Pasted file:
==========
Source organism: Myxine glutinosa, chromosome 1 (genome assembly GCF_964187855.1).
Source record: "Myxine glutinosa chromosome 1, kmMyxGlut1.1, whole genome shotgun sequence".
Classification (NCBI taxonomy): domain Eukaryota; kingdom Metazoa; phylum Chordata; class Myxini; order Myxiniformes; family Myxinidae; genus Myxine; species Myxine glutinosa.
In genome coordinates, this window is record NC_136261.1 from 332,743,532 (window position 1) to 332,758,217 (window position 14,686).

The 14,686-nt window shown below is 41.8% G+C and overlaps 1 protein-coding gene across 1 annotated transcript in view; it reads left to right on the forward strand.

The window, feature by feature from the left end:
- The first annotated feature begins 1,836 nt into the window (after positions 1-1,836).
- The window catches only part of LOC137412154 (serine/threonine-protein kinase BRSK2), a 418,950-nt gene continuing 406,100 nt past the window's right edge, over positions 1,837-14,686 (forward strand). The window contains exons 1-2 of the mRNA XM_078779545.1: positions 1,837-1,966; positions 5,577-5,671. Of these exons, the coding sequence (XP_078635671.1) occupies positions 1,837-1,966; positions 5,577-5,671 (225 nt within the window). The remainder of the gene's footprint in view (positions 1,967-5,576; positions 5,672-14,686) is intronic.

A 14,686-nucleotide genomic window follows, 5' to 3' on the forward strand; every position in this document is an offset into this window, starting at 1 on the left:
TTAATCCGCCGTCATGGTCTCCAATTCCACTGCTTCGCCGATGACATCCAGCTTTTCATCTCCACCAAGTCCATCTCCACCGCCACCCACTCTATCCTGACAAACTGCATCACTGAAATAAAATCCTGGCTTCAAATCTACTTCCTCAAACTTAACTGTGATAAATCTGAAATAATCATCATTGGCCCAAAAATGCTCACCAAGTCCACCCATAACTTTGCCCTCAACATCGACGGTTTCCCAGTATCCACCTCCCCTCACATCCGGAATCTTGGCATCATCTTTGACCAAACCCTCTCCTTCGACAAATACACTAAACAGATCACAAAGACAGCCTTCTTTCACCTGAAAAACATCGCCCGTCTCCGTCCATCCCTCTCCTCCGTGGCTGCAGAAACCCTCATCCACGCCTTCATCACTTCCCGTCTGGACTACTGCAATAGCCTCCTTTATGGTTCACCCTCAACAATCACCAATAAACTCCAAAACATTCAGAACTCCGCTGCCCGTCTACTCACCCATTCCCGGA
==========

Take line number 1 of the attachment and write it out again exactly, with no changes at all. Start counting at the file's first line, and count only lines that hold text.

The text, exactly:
Source organism: Myxine glutinosa, chromosome 1 (genome assembly GCF_964187855.1).